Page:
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Home / Fitness and Health / 11 Health Conditions You Should Know About If You're Black and Pregnant

11 Health Conditions You Should Know About If You're Black and Pregnant

pregnant someday, statistics are scaring me into second-guessing my desires. Black women have three to four times higher risk of dying from pregnancy or childbirth-related complications than white women in the United States. Given this fact, I would not consider childbirth.

Despite spending more per capita on health care than any other industrialized nation, the United States has the highest maternal mortality rate of the industrialized world, according to Centers for Disease Control and Prevention (CDC). Around 700 people in the United States from pregnancy-related complications each year, the CDC says. Another crushing statistic: About 60 percent of these are pregnancy-related deaths are preventable.

People who are black and pregnant or have postpartum are most vulnerable to dying at this time. The maternal mortality rate for black non-Hispanic people is 42.8 deaths per 100,000 live births, according to the most recent CDC data. White non-Hispanic people experience a much lower death rate than death deaths per 100,000 live births. (From this point on, when we use the terms "black" and "white," we mean people of those races who are non-Hispanic.)

dangerous health conditions before they have a chance to become lethal. Of those who are due to pregnancy-related complications, "a third of people who during actual childbirth, about a third within a week of having the baby, and the rest the up to a year later," Joia Crear-Perry MD, founder and president of the National Birth Equity Collaborative, tells SELF.

With that said, it's impossible to talk about the health of black and pregnant women without addressing racism in health care settings , It should not be for us to save ourselves. Sara Brubaker MD, Assistant Professor of the Department of Obstetrics and Gynecology and Associate Director of Maternal-Fetal Medicine Program at NYU Langone Health, tells SELF , clear factor in racial maternal mortality disparities.

Advocating for our health and safety as black people in the health care system does not always work, but I do believe that knowing early warning signs of health issues can only help us in the fight to protect ourselves.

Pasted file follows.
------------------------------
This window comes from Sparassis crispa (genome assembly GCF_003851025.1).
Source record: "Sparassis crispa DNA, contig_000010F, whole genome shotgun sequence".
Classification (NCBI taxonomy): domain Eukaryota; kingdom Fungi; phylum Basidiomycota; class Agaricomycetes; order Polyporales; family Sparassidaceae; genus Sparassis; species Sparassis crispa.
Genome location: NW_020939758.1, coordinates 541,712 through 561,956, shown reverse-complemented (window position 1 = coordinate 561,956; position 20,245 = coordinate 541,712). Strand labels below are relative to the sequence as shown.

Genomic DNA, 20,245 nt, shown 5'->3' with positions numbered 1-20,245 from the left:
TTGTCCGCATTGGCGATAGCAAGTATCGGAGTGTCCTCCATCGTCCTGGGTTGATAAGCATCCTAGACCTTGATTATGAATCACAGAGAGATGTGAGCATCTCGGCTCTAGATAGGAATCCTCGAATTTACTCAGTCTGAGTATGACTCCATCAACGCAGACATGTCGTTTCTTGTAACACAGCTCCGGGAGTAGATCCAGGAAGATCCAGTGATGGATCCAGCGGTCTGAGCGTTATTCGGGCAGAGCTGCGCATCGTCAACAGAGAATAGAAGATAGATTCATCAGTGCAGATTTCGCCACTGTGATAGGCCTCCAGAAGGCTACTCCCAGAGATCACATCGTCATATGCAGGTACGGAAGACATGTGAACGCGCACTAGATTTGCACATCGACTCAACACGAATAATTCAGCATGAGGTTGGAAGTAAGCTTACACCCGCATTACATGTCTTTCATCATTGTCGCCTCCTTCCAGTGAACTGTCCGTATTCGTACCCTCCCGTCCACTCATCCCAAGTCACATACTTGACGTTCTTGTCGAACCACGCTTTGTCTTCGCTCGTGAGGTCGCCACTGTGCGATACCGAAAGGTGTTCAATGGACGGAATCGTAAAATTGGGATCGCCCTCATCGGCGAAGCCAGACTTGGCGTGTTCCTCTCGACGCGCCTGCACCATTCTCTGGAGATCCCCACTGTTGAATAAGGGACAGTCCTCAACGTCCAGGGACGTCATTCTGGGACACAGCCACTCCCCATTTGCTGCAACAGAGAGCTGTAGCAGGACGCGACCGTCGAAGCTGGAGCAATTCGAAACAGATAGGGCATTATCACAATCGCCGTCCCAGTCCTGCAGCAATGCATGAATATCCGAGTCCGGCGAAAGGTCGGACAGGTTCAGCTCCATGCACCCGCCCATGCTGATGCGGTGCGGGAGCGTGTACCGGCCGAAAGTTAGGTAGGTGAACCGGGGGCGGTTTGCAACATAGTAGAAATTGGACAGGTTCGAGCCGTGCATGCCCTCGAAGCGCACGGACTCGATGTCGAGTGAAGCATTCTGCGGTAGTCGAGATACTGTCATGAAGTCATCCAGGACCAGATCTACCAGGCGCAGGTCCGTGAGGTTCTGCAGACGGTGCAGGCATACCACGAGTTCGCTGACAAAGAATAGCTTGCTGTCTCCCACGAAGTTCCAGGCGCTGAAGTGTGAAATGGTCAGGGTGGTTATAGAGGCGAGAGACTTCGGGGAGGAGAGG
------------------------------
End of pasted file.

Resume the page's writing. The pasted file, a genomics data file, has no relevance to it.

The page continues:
If you're black and pregnant, hoping to one day to be pregnant, or have had a baby, I hope this helps you to improve your health, to improve your health and to improve your health. I know it can be read through this, but the ultimate goal is to help you become an advocate for yourself.

1. If you are experiencing any of the symptoms, please do not feel right. Hypertension

Hypertension is another term for high blood pressure. Your blood pressure is a measure of the amount of blood pressure in your arteries, according to the Mayo Clinic . The more blood your heart shunts around your body and the narrower your arteries, the higher your blood pressure climbs. Overall, over the age of 20 years and over, it is believed that they have hypertension as their white counterparts, CDC .

Hypertension can be broken down into two other categories , There is chronic hypertension, which occurs after 20 weeks of pregnancy, and there is no such thing as gestational hypertension. American College of Obstetricians and Gynecologists (ACOG) , When you're pregnant, your body's going through a scrounge of changes that can put more stress on various critical systems. High blood pressure in pregnancy just exacerbates that, even more strain on organs like your heart and kidneys, ACOG says.

In addition to being black, hypertension risk factors include a family history of high blood pressure, being overweight or obese a lack of physical activity, stress (as well as dealing with stress by using tobacco or drinking alcohol), and chronic conditions such as kidney disease and diabetes the Mayo Clinic says

Signs to look for: The tricky thing about high blood pressure is that it typically does not have noticeable symptoms, according to the Mayo Clinic . If you come to pregnancy, especially if you already have hypertension or a cluster of the above risk factors. "Throughout pregnancy, you want to maintain your regular prenatal appointments," Brubaker says.

We know that can be easier said than done. A lot of things can make it difficult to see your doctor. But it does not matter what it is, but it does not make any sense for you. "

2. Preeclampsia

If left untreated, either type of hypertension can lead to preeclampsia, though it's more likely to happen with the chronic form, the CDC says. This potentially dangerous condition involves high blood pressure along with damage to essential organs like the kidneys, ACOG . Preeclampsia usually begins to appear after […] from preeclampsia complications than white women. As it is, it is very important for any woman to be pregnant or is currently pregnant with this condition. Brubaker says. Since preeclampsia can also happen in the postpartum period, it helps for anyone who has recently given birth to it as well.

Preeclampsia risk factors include being pregnant for the first time, having experienced preeclampsia in an early pregnancy, being obese, being over 40, and having chronic hypertension, kidney disease, or diabetes ACOG .

In severe cases, preeclampsia can devolve into HELLP syndrome, which ACOG stands for h emolysis (damage to red blood cells), e levated l iver enzymes (a sign of liver damage), l ow p latelet count (cells that help your blood clot). HELLP syndrome can be deadly.

See your doctor immediately If you are dealing with symptoms like facial expressions, or if you have any symptoms, please do not hesitate to contact us severe headache, eyesight changes like spotty or blurred vision, abdominal pain (especially under your ribs on the right side), shoulder pain, shortness of breath, and decreased urination. In some cases it may signal excess protein in your urine, which may be the sign of kidney damage.